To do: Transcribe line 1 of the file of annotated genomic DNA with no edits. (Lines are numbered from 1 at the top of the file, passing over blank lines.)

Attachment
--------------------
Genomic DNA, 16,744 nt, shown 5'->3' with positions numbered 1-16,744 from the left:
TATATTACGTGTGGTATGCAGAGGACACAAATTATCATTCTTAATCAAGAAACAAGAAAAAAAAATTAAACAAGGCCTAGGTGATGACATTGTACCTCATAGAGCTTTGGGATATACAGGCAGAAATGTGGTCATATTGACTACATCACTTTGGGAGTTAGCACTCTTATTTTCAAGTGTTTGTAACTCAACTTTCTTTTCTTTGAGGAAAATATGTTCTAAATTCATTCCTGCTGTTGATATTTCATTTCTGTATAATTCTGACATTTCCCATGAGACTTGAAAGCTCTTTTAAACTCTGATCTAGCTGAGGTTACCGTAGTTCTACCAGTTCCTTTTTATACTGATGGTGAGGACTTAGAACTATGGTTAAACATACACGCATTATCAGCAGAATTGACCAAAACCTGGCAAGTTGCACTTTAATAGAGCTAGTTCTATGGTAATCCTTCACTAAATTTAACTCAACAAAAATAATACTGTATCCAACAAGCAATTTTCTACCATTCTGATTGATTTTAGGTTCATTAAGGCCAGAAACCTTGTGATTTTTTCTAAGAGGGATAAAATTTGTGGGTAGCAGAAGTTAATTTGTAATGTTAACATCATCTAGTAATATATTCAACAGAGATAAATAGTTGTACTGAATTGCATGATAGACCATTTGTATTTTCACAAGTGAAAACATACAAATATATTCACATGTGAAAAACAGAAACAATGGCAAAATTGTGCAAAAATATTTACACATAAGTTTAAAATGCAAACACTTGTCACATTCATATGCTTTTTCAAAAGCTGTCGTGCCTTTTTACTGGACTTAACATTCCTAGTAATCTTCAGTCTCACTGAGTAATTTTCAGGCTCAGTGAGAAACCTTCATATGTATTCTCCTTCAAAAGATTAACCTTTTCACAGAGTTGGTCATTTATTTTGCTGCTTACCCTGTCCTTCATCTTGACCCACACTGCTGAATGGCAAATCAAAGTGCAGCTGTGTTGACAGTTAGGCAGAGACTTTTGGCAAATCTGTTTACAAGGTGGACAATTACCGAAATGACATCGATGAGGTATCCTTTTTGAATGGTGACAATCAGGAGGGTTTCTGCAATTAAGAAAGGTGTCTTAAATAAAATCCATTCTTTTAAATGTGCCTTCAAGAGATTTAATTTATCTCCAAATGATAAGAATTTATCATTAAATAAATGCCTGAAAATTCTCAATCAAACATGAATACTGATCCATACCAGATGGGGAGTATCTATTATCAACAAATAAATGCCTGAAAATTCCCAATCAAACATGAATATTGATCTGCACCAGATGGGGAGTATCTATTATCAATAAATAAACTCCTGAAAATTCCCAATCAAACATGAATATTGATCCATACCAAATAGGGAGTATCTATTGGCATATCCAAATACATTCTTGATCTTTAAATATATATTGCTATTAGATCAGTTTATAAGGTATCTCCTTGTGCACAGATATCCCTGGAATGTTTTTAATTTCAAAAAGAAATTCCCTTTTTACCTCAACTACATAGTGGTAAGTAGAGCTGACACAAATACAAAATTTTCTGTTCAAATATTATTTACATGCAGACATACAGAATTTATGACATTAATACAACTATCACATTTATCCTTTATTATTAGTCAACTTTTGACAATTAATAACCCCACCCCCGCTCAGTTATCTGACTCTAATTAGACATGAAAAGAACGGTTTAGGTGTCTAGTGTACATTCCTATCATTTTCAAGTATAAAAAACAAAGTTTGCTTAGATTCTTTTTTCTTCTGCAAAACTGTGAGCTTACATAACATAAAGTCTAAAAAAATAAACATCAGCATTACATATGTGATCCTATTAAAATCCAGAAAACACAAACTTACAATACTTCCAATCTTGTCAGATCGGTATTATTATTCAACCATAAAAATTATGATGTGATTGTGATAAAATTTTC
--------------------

Genomic DNA, 16,744 nt, shown 5'->3' with positions numbered 1-16,744 from the left: